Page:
The Vietnamization of the health care debate: White House aide defends untruth.
And the Arthur Sylvester Award for Lying in Service to the Government goes to…Linda Douglass, the Obama communications director for the White House Office of Health Care Reform.
Who was Arthur Sylvester and for what did Ms. Douglass, a former ABC News reporter, win this dubious award?
Arthur Sylvester was once the one-man Washington bureau for the Newark Evening News, a prominent New Jersey newspaper that folded in the early 1970s. He had the good fortune to be one of a handful of journalists covering an underdog presidential candidate in the early stages of a presidential race, when access to the candidate was free and easy — long before the days of Secret Service coverage, mammoth staffs and 24/7 cable TV news cycles.
So it was possible for Arthur Sylvester in 1960 to get significant face time with the candidate, a Massachusetts senator named John F. Kennedy. JFK remembered, and as the New Frontier and its Band of Brothers gathered in Washington in 1961, Arthur Sylvester stepped up to glory wearing the new title of Assistant Secretary of Defense for Public Affairs. His new boss: the aptly named and now recently deceased Secretary of Defense Robert Strange McNamara.
Mr. McNamara, as has been recounted all over again with his passing, was one of the architects of America’s Vietnam policy. Mr. Sylvester, the Linda Douglass of his day, was charged with explaining that policy to the journalists covering McNamara and the Pentagon, not to mention to the American people.
Alas, as the American people would slowly — very slowly — discover, the Vietnam policy being implemented by Mr. McNamara and JFK’s self-esteemed team of “the best and the brightest” was one of the worst debacles in American history. One of the reasons it took so much time to understand what was going on was that Mr. Sylvester (among others) was being less than forthcoming about what was actually happening as the policy moved along the track.
Sylvester’s role in all of this was immortalized in the 1972 bestselling book that begat the term, The Best and The Brightest. The book was a searing indictment by Pulitzer Prize-winning liberal journalist David Halberstam of all the “best and the brightest” who populated American liberalism in its governing heyday. The story was a meticulous tick-tock of those supposedly brainy liberals — the “whiz kids” as they were called in the moment — who flocked to Washington and wound up creating the bloody disaster of Vietnam policy that would define the Kennedy-Johnson era in American and world history. Or, as Halberstam himself said in a phrase that is an eerily appropriate assessment of the Obama-ites now trying to get control of one-seventh of the American economy, they were arrogantly devising and executing “brilliant policies that defied common sense.”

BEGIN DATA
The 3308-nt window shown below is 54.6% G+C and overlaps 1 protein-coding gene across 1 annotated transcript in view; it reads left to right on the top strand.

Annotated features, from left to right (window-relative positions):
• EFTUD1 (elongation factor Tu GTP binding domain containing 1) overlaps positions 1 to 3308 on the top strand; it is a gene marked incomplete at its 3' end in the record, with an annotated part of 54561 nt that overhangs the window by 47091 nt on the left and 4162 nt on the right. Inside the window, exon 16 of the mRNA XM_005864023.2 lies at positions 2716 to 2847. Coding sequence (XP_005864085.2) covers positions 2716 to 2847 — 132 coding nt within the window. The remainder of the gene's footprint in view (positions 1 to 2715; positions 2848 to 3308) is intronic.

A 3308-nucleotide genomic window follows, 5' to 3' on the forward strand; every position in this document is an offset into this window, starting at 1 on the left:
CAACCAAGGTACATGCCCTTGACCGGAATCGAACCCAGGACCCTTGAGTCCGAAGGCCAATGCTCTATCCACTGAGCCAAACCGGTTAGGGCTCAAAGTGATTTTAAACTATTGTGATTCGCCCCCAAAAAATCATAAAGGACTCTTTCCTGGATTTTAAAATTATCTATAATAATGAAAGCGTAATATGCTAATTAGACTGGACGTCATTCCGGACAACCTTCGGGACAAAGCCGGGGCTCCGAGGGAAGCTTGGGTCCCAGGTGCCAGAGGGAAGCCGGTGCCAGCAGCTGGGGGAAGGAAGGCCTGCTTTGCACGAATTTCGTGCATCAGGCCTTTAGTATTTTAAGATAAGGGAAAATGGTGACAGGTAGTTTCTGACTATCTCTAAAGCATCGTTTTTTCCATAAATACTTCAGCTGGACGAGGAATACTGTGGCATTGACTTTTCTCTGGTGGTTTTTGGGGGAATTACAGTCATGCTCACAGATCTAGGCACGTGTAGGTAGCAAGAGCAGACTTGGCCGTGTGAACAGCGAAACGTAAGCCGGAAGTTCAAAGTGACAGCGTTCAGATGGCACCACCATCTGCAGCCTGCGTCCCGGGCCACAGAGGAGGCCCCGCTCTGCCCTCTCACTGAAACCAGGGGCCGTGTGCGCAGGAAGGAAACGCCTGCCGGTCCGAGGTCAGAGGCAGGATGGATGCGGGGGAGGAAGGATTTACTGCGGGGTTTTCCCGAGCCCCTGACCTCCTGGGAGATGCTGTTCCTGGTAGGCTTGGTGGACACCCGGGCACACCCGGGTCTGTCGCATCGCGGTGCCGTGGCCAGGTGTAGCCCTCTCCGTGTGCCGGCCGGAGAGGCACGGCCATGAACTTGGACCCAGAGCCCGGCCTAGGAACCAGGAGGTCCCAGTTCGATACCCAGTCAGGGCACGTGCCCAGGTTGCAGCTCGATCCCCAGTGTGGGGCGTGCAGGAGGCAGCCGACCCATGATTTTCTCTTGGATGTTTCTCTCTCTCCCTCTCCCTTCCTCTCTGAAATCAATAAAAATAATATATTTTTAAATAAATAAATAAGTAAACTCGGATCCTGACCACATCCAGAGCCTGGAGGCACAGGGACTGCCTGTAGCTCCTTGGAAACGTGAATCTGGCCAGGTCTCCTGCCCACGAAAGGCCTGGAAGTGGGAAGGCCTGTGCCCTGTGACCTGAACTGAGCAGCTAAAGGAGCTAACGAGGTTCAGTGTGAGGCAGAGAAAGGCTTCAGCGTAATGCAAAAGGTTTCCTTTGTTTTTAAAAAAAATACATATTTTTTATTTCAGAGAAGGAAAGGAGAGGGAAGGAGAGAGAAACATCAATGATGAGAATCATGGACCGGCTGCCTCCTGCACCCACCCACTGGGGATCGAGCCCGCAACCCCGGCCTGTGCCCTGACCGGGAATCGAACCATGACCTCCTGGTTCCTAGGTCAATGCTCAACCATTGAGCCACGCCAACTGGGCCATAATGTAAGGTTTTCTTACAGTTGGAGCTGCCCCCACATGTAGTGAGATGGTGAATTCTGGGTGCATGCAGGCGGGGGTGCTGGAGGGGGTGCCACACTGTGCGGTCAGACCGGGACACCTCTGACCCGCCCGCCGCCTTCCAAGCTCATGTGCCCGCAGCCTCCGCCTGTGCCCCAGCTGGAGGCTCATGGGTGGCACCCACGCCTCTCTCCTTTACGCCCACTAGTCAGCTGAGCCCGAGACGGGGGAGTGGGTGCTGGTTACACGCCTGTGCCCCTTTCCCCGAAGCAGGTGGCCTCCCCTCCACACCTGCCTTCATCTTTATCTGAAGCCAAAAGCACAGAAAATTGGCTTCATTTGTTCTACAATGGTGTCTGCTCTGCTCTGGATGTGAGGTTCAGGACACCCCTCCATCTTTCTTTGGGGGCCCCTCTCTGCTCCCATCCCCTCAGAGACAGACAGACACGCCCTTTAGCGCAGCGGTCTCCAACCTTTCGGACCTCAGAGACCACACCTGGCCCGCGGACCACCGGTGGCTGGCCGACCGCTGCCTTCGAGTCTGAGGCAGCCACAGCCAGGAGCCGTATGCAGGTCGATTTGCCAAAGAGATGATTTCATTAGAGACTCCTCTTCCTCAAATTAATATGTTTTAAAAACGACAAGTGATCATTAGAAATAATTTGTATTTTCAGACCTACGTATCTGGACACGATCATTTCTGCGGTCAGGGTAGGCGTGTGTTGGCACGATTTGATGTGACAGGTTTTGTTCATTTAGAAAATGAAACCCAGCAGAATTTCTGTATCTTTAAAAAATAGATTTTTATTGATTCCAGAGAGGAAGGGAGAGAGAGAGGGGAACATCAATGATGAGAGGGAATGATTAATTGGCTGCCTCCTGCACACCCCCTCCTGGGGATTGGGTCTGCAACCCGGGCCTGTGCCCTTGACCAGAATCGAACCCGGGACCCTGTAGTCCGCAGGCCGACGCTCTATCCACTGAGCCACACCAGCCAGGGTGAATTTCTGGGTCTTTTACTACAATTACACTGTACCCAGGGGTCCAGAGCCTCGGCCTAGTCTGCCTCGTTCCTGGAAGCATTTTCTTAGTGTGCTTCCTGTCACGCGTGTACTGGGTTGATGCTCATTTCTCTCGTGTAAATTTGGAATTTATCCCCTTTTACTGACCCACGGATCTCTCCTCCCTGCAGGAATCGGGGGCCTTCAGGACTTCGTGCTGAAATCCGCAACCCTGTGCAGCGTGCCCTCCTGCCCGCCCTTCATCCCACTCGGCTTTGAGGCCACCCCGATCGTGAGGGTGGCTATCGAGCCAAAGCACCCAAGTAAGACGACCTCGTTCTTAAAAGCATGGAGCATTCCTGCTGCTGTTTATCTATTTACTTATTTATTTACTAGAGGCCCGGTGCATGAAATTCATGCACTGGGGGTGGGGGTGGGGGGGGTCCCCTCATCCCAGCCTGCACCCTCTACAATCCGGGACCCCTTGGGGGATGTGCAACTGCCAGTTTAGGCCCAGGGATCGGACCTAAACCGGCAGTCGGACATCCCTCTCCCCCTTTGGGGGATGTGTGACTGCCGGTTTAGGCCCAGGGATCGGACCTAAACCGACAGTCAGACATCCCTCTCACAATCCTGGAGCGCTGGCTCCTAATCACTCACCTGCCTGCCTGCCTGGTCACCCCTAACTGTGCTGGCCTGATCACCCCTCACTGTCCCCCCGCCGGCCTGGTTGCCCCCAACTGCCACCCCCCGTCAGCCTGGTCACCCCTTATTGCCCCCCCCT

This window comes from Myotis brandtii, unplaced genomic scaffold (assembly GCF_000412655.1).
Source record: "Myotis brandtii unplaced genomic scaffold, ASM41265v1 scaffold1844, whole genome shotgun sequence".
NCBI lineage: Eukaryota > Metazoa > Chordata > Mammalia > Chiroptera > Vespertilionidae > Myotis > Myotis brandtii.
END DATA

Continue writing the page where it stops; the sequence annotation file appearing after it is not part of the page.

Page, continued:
Sylvester’s job was to sell the whiz kids’ Vietnam policy to Americans in precisely the way Ms. Douglass is assigned to sell the Obama health care plan today. The problem? Let’s let Mr. Halberstam describe it:
In Saigon…Arthur Sylvester, McNamara’s press officer, was arguing with a young New York Times reporter named Jack Langguth over the government’s lack of credibility in its Vietnam statements. Sylvester said that although it was unfortunate, there were times when a government official had to lie, but that he, Sylvester, as a former newsman, had a genuine objection to lying. Langguth answered that if you had a real objection to lying, you would quit, and the failure to resign meant that you had a soft job where you could exercise power, and that your principles were secondary. Sylvester looked at him almost shocked.”If you believe that, you’re stupid and naïve, (said Sylvester) and you didn’t seem that way at lunch earlier today.”
On another occasion, Sylvester was even more succinct:
“Look, if you think any American official is going to tell you the truth, than you’re stupid. Did you hear that? — Stupid.”
On still another occasion, Sylvester asserted a “right” that most observers did not see in the Constitution: “the inherent right of the government to lie.”
Mr. Sylvester’s infamous tenure comes to mind as Ms. Douglass has put herself front and center to challenge video clips of her boss that have appeared on Breitbart.com TV (“SEIU Health Care Forum 3/24/07”). Contrary to the President’s new fable that his health care program is designed to preserve the right of Americans to keep their own private health care insurance, he is pictured pre-presidency saying something quite different.
Here is Obama speaking to the Service Employee International Union in 2007. As all can see from this once buried treasure now on Breitbart, it shows candidate Obama saying: “My commitment is to make sure that we’ve got universal health care for all Americans by the end of my first term as president….I don’t think we’re going to be able to eliminate employer coverage immediately. There’s going to be, potentially, some transition process: I can envision a decade out, or 15 years out, or 20 years out.”
Shown as well on this tape is Obama saying at an AFL-CIO conclave: “I happen to be a proponent of a single-payer universal health care plan…that’s what I’d like to see.” There are others on the tape, but they are members of Congress and while they are saying the same thing as the President in fairness they are not Ms. Douglass’s responsibility.
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